MA organizations may develop processes to provide seamless enrollment in an MA plan for newly Medicare Advantage eligible individuals who are currently enrolled in other health plans offered by the MA organization (such as commercial or Medicaid plans) at the time of their conversion to Medicare. CMS will review an organization’s proposal and must approve it before use. MA organizations must send proposals to the appropriate Regional Office account manager and must meet the following conditions.
- A description of the MA organization’s process to identify individuals currently enrolled in a health plan offered by the organization. Such process must be able to identify these individuals no later than 90 days prior to the date of initial Medicare eligibility (the conversion date) and must include individuals whose eligibility is based on disability as well as age.
- A description of the outreach activity associated with the seamless conversion process including a written notice provided to each individual at least 60 days prior to the date of conversion. The notice must include clear information instructing the individual on how to opt-out, or decline, the seamless conversion enrollment.
- Acknowledgement that the MA organization will send the appropriate enrollment transaction to CMS at the same time that it sends the written notice (see previous bullet point); i.e., at least 60 days prior to the conversion date.
- The process to opt-out or decline the seamless conversion enrollment must include the opportunity to contact the MA organization either in writing or by telephone to a toll-free number. The MA organization is prohibited from discouraging declination. The process must allow for opt-out requests to be accepted up to and including the day preceding the enrollment effective date. The organization will submit opt-out requests to CMS as enrollment cancellations.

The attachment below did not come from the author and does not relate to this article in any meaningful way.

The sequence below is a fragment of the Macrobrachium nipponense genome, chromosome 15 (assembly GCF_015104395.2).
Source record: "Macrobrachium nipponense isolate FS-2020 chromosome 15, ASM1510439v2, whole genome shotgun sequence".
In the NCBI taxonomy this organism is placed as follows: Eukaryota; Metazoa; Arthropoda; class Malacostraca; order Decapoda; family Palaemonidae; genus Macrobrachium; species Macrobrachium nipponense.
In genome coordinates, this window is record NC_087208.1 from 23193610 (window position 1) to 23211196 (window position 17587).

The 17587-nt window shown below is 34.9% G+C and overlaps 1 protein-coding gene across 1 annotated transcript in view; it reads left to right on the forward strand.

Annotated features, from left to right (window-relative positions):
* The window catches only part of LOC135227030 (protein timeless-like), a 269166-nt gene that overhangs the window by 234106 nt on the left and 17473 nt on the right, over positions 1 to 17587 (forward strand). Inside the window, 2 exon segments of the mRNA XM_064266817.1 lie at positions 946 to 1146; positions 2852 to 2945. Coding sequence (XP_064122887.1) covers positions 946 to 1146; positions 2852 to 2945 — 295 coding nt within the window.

- Enrollment transactions submitted to CMS for these cases must always use the first day of an individual’s ICEP as the application date in the transaction record. Doing so ensures that any subsequent action taken by the individual will take precedence in systems processing. In addition, the enrollment effective date must always be the date of the individual’s first entitlement to both Medicare Part A and Part B.
- Plans must have beneficiary information, including HICN, date-of-birth and sex in order to process seamless conversion enrollments.
 Medicare Managed Care Manual (MMCM) (CMS Pub. 100-16), Chapter 2, section 40.1.4, available at: CY 2016 MA Enrollment and Disenrollment Guidance 9-14-2015 [PDF, 2MB]. Also see 42 C.F.R. §422.66(d) which describes “Conversion of enrollment (seamless continuation of coverage)”; note that the regulatory language seems to suggest express consent is required, rather than implied: “If an individual chooses to remain enrolled with the MA organization as an MA enrollee … [and] The individual who is converting must complete an election as described in §422.60(c)(1) unless otherwise provided in a form and manner approved by CMS.”
MMCM, Ch. 2, section 40.1.4.
 See, e.g., MMCM, Ch. 2, §§20, et. seq.
 See, e.g., Medicare Prescription Drug Manual (MPDM) (CMS Pub. 100-18), Chapter 3, §§20, et. seq., available at: CY 2016 PDP Enrollment and Disenrollment Guidance 9-14-2015 [PDF, 1MB].
 MMCM, Ch. 2, §30.2.
 MPDM, Ch. 3, §30.1.
 See, .e.g., MPDM, Ch. 3, §30.1; also see §30.4 – discussing IEP enrollments – “Enrollment requests made during or after the first month of eligibility are effective the 1st of the month following the month the request was made.”
 See MMCM, Ch. 2 sec 40.1.4 –“Enrollment transactions submitted to CMS for these cases [seamless conversion enrollment] must always use the first day of an individual’s ICEP as the application date in the transaction record. Doing so ensures that any subsequent action taken by the individual will take precedence in systems processing.”
 See MMCM, Ch. 2, §30.2 – “Once an ICEP enrollment request is made and enrollment takes effect, the ICEP election has been used.” Also see §30.2.1 – “In MA context, the IEP for Part D applies only to MA-PD enrollment requests. Accordingly, when an applicant has both the ICEP and IEP for Part D available to him/her, the organization must submit the transaction to CMS as an IEP for Part D election.”
 See 42 C.F.R. §422.66(b)(5); also see MMCM, Ch. 2, §60.5.
 MMCM, Ch. 2, §40.6.
MMCM, Ch. 2, §40.6.
 The Center suggests contacting whichever of the 10 CMS Regional Offices has jurisdiction over the state an individual lives in; a list is available here: https://www.cms.gov/About-CMS/Agency-Information/RegionalOffices/index.html?redirect=/Regionaloffices/.